“Everyone has their preordained position,” says one of the lead characters in the new dystopian thriller, “Snowpiercer.” What happens, however, when people begin to question what is preordained? “Snowpiercer” brings that question to the forefront and provides some very thought-provoking answers. Directed by Joon-ho Bong with screenplay by Joon-ho Bong and Kelly Masterson, based on the French graphic novel, Le Transperceneige, by Jacques Lob, Benjamin Legrand and Jean-Marc Rochette, “Snowpiercer” is a South Korean-American film which had a rocky road making its way to American theatres, but thankfully is now available to most of us.
“Snowpiercer” is so much more than yet another doomsday, end-of-the-world film. The manner in which “Snowpiercer” addresses the bleakness that is the film’s today and the unknown of tomorrow is what makes the film so unique. “Snowpiercer is intelligent, cleverly different with traces of humor and mercifully free of special effects and overwhelming overwrought music.
The film begins on July 1, 2014, when an experiment to fight global warming goes horribly wrong, causing the world to freeze. Those who manage to survive are now passengers on one gigantic train, the Snowpiercer, whose engine keeps the train circling the globe. We come to know the passengers 17 years later. The train is divided up by classes and as one might expect, those in the front are the rich and powerful, while the back houses the poor. The differences between the various cars are staggering. Living conditions and the numbers in the cars are vastly different. While some passengers are eating real food, those in “steerage” are making do with disgusting tasting protein bars. Over the years there have been quickly quashed rebellions, but in 2031 the rear-based passengers have finally had enough and mean business. Under the leadership of Curtis (Chris Evans) and his good friend, Edgar (Jamie Bell), those passengers decide to make their way forward through the train for a better life, regardless of the consequences. Naturally this is not taken kindly by the powers that be. Representing the wealthy is a weirdly bespectacled Mason (Tilda Swinton, who is beyond creepy in manner and appearance. As the rebellion continues, we meet a variety of passengers in varying degrees of leadership positions and learn much more about the early life of the tail-dwellers.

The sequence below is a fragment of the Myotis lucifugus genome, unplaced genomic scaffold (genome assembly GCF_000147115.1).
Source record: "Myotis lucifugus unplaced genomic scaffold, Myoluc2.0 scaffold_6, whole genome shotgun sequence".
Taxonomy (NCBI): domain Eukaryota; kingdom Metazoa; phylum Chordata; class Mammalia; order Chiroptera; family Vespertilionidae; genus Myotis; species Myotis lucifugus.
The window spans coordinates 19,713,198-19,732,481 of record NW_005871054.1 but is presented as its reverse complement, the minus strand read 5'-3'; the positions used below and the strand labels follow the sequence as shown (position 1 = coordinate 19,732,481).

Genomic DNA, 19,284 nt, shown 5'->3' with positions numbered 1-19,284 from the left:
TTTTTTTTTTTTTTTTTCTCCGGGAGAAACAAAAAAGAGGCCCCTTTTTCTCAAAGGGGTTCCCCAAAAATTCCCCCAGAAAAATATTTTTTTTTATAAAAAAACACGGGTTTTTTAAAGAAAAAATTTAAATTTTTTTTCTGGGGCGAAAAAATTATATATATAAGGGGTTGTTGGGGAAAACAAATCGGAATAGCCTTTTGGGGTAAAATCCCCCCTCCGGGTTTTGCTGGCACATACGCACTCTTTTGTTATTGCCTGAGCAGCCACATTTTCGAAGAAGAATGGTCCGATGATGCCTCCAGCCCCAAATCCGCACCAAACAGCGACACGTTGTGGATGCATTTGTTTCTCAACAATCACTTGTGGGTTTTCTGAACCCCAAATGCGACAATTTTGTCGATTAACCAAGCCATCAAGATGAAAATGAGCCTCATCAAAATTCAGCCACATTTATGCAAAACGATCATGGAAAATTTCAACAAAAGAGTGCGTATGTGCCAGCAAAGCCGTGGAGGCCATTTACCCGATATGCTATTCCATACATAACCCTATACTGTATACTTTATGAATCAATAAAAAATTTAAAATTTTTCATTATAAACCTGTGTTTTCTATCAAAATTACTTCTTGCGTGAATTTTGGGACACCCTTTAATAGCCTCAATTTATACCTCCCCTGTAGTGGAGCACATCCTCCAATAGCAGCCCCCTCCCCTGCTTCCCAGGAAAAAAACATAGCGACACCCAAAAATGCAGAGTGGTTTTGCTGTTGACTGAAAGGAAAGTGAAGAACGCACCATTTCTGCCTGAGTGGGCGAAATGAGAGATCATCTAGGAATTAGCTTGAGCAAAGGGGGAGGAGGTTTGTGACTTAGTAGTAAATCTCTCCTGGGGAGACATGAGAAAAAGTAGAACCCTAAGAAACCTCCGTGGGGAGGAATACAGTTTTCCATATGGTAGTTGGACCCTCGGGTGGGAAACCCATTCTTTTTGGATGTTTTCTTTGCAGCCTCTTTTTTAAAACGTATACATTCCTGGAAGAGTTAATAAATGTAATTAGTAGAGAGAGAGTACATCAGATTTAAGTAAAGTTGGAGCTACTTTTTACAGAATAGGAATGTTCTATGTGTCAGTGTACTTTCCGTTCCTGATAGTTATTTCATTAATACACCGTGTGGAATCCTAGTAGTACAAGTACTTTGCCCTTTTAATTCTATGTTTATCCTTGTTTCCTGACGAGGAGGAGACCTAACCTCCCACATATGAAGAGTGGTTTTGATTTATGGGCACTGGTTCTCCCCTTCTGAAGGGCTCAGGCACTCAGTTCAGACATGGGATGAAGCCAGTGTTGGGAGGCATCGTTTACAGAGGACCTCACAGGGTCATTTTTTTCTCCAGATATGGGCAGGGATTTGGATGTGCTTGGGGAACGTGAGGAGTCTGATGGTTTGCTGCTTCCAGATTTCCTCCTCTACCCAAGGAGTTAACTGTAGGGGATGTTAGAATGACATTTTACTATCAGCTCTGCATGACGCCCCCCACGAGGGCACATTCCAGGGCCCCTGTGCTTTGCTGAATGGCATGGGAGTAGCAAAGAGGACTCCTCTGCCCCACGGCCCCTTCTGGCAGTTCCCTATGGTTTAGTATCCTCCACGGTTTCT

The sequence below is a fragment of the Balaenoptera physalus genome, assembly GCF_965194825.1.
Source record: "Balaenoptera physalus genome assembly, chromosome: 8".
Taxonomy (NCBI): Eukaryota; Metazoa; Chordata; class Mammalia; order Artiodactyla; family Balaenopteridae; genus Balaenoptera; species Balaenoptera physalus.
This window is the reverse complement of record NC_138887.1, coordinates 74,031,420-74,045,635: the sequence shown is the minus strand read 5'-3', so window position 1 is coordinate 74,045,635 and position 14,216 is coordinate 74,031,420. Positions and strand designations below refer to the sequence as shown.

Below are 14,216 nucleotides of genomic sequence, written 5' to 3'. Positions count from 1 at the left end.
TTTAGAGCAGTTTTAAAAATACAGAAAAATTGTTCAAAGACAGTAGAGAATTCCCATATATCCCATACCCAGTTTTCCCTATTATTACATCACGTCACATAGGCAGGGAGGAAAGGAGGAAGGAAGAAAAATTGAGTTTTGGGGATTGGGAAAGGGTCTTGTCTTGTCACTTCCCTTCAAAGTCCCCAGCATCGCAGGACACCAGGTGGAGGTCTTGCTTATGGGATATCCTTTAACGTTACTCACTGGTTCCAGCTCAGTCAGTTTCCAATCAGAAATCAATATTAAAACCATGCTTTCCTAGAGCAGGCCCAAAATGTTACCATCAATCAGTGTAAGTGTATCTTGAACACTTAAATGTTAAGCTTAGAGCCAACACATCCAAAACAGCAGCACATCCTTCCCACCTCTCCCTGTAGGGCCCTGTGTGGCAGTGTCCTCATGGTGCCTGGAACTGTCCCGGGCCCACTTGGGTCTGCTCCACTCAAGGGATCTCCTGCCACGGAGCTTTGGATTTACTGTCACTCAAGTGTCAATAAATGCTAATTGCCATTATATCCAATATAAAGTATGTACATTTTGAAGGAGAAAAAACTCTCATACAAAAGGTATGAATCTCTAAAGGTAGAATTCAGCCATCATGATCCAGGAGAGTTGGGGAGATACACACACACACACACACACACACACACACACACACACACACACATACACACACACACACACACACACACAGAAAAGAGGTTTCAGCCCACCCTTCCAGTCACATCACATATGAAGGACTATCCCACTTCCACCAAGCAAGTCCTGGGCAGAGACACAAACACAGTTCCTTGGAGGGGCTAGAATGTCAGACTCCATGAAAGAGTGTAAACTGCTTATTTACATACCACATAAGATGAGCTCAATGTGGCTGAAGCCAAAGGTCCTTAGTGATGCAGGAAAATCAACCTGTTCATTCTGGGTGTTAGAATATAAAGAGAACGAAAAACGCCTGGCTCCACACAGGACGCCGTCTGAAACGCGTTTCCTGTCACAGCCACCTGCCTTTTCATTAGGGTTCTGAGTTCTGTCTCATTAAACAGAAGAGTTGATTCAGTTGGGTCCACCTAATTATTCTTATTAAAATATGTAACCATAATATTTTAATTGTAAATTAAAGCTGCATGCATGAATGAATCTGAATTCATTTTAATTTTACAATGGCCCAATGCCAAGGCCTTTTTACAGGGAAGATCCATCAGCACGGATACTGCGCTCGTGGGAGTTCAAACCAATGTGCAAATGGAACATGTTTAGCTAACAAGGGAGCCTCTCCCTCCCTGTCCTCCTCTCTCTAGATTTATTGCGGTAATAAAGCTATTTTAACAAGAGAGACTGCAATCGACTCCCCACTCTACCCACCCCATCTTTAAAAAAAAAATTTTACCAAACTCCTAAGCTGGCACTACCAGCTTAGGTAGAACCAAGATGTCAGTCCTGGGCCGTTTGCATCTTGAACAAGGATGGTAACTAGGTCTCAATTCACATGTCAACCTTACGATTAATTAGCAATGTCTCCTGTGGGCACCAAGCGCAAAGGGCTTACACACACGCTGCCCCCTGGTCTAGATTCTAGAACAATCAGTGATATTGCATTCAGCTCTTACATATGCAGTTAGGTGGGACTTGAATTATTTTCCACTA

“Snowpiercer” has a very diverse, unusually talented cast of actors. As Curtis, Chris Evans has a chance to shine and he is terrific. He really inhabits his role and truly seems every inch the leader. His character has a horrific back-story and he is masterful in telling it. Jamie Bell is very convincing as Curtis’ friend who has a very unusual history. Octavia Spencer is fabulous as a mother of one of the young children. Tilda Swinton is fantastic as the very unusual Mason and brings just the right touch of humor to her role. “The Newsroom’s” Alison Pill is very good as one of the spookiest teachers you’ll ever meet and Ed Harris and John Hurt are great as leaders during different periods of time. Just sensational are South Korean actors Kang-ho Song and Ah-sung Ko, as the father and daughter team with many secrets up their sleeves.
As noted earlier, “Snowpiercer” raises interesting questions. Just how far would you go to survive? What happens when people question authority? Is life pre-ordained? “Snowpiercer” doesn’t necessarily answer these questions for us, but it does give one something to think about…while entertaining at the same time. That’s not an easy accomplishment, but “Snowpiercer” pulls it off. “Snowpiercer” is a very unusual film and one that you should definitely make time to see.